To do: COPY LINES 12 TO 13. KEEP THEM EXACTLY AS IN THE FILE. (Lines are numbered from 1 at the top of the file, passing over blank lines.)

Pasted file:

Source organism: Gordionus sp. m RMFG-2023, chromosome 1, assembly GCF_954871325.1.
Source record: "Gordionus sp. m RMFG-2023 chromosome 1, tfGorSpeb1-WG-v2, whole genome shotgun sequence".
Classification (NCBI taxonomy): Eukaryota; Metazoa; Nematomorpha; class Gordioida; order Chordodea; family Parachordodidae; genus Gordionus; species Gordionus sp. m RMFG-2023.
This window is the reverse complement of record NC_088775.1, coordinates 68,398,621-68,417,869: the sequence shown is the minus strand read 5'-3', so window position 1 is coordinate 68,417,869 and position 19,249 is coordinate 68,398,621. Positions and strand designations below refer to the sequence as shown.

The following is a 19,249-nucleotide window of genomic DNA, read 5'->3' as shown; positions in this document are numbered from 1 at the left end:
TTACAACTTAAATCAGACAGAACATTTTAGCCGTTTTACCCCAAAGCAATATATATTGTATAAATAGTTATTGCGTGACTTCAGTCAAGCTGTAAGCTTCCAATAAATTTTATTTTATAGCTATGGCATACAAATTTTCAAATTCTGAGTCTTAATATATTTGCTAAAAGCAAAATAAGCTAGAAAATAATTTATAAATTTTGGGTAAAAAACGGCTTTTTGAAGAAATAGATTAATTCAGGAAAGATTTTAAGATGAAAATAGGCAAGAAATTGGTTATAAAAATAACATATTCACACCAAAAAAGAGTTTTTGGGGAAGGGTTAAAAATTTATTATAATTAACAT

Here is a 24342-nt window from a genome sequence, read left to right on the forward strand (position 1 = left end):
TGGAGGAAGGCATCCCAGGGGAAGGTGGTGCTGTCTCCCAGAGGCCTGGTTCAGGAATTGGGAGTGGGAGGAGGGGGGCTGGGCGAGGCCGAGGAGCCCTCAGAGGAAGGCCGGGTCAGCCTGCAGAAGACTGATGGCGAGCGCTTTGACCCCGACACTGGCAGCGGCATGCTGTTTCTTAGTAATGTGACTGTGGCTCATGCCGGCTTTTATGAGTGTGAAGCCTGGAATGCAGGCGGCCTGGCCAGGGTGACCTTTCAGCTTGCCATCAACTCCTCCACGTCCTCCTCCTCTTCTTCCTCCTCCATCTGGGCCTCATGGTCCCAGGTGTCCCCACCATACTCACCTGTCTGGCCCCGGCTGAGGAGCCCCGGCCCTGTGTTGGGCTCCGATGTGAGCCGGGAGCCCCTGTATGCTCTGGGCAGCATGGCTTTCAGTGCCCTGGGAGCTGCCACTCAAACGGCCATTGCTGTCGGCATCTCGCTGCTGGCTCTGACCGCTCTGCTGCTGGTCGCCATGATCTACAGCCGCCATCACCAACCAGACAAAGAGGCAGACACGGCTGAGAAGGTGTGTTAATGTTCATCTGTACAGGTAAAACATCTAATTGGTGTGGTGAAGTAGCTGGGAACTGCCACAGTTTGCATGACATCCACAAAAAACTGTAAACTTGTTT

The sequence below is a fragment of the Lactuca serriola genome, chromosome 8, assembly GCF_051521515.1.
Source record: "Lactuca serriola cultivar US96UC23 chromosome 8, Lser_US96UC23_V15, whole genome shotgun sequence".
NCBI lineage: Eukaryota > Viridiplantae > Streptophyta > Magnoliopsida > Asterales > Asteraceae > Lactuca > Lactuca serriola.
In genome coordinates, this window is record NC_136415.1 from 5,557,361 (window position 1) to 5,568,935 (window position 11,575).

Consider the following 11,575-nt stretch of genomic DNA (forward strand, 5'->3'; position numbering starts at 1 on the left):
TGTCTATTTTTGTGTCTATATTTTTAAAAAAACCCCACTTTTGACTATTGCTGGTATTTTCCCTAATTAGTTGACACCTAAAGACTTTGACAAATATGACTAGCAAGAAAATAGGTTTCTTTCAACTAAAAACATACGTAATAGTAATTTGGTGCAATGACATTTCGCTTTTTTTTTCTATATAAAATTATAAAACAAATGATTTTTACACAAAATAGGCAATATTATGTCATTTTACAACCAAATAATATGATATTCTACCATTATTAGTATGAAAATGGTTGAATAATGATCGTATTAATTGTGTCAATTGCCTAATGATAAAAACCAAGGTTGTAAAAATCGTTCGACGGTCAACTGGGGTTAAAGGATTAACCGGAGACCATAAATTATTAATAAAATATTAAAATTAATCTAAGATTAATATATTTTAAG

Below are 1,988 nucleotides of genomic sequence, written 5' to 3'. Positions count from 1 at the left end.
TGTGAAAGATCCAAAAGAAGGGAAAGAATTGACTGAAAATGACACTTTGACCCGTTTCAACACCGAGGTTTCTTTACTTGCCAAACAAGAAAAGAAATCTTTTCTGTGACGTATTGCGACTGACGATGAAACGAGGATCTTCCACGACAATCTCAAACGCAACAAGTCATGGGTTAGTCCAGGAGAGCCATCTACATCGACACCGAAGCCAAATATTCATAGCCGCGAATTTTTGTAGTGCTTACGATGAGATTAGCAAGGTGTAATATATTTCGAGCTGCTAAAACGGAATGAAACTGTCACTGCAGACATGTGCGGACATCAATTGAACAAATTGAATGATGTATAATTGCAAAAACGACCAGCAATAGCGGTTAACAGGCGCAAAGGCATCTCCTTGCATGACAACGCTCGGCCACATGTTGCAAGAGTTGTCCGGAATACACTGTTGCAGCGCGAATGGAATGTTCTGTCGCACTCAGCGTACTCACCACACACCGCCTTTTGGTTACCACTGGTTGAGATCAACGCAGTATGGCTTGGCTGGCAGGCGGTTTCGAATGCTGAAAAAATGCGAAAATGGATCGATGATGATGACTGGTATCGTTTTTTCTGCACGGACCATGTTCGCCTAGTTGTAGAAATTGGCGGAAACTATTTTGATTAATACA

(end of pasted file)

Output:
In genome coordinates, this window is record NC_136415.1 from 5,557,361 (window position 1) to 5,568,935 (window position 11,575).

Consider the following 11,575-nt stretch of genomic DNA (forward strand, 5'->3'; position numbering starts at 1 on the left):